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How To Adult: First Aid

September 13, 2018

Learn basic first aid.

Jazmine Necessary

Learn basic first aid.

Everyone in life gets hurt doing something, whether in sports, cooking, construction or just tripping and falling down. Whether serious or a simple bruise, scrape or shallow cut, it still needs to get treated. This basic treatment of injuries, known as first aid, could mean life or death in a tricky situation.

First aid kits
A first aid kit comes equipped with medical supplies such as bandages, gauze dressings, safety pins, adhesive tape, cleaning wipes and antiseptic. Some may also include distilled water, eye wash solution, painkillers, a thermometer, scissors, tweezers and sterile gloves. Keep one in a car or in the kitchen in case of emergencies. Stores like Walmart and Target sell first aid kits and supplies for making them.

Open wounds
Treat an open wound to avoid infection. To apply such, rinse out the cut with distilled water to get any dirt or debris out. Second, disinfect the area. Finally, apply a bandage or gauze dressing, depending on the size of the wound. To prevent bacteria from entering, apply antiseptic or antiseptic paste to the bandage or gauze before you put it on. For a deep cut, apply pressure to the injured area to stop the bleeding.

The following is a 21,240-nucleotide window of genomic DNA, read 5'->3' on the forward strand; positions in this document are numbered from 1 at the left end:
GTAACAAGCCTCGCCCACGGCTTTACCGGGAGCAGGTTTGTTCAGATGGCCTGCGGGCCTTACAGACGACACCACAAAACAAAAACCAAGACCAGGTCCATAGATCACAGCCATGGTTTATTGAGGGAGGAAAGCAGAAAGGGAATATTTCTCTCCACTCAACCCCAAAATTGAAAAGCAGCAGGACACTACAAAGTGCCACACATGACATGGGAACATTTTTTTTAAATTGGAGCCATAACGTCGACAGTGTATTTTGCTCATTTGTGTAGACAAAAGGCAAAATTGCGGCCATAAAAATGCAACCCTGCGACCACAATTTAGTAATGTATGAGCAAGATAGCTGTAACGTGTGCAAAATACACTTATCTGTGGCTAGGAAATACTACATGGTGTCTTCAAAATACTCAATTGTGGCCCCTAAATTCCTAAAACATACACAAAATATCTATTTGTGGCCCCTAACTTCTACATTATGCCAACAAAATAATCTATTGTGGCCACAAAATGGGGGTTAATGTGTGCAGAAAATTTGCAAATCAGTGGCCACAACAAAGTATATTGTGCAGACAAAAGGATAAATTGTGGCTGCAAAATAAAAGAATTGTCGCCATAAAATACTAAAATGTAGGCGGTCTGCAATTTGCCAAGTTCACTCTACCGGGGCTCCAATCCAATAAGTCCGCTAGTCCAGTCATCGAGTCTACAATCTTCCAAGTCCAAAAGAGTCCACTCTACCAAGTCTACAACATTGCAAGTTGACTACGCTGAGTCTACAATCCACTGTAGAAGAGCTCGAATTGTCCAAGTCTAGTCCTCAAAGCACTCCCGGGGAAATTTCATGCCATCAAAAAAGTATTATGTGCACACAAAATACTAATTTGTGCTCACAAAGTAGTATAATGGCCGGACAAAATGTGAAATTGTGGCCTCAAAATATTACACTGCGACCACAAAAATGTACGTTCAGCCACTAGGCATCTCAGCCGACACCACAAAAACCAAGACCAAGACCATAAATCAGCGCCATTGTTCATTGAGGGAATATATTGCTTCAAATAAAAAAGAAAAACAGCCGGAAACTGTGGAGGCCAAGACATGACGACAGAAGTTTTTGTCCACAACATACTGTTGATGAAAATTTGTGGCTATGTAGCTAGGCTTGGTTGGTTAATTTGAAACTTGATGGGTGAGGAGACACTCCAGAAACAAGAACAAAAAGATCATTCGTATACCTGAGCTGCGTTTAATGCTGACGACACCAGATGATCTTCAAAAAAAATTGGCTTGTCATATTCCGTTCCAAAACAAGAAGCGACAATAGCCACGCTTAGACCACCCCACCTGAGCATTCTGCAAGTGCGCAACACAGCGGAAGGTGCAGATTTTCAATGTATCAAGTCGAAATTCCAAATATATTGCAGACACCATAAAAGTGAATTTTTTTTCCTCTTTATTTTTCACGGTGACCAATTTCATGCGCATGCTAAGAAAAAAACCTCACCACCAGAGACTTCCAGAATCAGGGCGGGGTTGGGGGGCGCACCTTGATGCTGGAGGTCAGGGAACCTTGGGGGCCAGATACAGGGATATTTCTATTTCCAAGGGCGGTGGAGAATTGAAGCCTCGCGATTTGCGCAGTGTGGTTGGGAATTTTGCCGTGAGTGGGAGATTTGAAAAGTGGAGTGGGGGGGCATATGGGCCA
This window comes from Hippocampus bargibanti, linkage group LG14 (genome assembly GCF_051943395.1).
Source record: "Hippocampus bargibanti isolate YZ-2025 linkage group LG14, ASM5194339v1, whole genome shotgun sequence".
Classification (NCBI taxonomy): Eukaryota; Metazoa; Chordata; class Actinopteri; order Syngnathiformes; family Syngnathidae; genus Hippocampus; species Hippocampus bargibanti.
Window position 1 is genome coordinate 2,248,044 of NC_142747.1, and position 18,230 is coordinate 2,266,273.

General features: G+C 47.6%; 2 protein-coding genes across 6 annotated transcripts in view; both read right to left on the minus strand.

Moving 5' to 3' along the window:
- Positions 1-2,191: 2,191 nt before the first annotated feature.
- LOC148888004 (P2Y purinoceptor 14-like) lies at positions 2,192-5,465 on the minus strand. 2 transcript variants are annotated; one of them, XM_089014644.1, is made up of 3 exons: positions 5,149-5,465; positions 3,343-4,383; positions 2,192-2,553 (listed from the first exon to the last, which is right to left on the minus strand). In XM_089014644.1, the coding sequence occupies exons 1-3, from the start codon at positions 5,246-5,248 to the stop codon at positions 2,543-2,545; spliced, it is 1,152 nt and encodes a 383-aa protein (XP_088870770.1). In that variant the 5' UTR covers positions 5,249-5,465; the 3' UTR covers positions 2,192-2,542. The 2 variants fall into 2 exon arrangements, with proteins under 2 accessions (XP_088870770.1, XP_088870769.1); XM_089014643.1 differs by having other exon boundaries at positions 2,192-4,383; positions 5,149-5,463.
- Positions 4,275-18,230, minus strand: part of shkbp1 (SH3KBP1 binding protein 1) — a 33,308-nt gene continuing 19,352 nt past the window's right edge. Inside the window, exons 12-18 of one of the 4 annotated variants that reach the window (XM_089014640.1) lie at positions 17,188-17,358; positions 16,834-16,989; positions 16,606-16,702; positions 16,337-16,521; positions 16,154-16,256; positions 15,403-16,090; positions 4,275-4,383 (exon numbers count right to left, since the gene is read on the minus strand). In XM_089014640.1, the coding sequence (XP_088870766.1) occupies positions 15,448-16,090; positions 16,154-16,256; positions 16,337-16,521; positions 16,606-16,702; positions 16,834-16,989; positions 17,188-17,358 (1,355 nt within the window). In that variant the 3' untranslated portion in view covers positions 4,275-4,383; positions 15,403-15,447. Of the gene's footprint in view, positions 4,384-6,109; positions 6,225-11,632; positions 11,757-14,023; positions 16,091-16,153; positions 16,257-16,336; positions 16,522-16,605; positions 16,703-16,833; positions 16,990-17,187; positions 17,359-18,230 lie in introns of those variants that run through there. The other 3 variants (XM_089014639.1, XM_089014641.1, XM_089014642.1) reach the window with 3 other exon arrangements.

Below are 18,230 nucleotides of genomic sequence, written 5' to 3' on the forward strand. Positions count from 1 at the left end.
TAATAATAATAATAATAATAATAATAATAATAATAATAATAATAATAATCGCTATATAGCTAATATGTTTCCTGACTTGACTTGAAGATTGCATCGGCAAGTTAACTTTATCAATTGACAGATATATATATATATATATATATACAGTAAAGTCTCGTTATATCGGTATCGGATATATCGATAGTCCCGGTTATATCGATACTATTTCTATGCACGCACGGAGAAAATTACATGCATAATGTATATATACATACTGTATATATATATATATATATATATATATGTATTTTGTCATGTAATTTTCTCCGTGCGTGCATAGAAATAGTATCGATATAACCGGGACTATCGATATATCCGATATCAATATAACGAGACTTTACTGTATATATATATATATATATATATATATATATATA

Broken bones
A broken bone is most likely the cause if the injured area hurts to move, feels numb, has swelling, has heavy bleeding at site, has a deformity or has bone going through the skin. To apply first aid to a broken bone, immobilize the injured area to prevent it from moving. If the area heavily bleeds, attempt to stop the bleeding by elevating the injured area, cleaning it and applying a bandage. Do not apply pressure. Next, apply ice to the injured area. To avoid frostbite, apply for 10-15 minutes, then wait until area feels warm to apply again.

Sprains, strains, and tears
Sprains, strains, and tears result from physical activity. To treat these, you must only remember R.I.C.E. This stands for Rest, Ice, Compress and Elevate. Rest the injured area by using a sling for arms, crutches for legs or splints for fingers and toes. Ice the injured area for 20 minutes at a time once per hour. Compress the area with a bandage or sleeve to stop swelling. Elevate the injured area above the heart to lower the amount of blood going to it.

It is important to educated on basic first aid, and sites like WebMD and The Red Cross have more information to stay safe.

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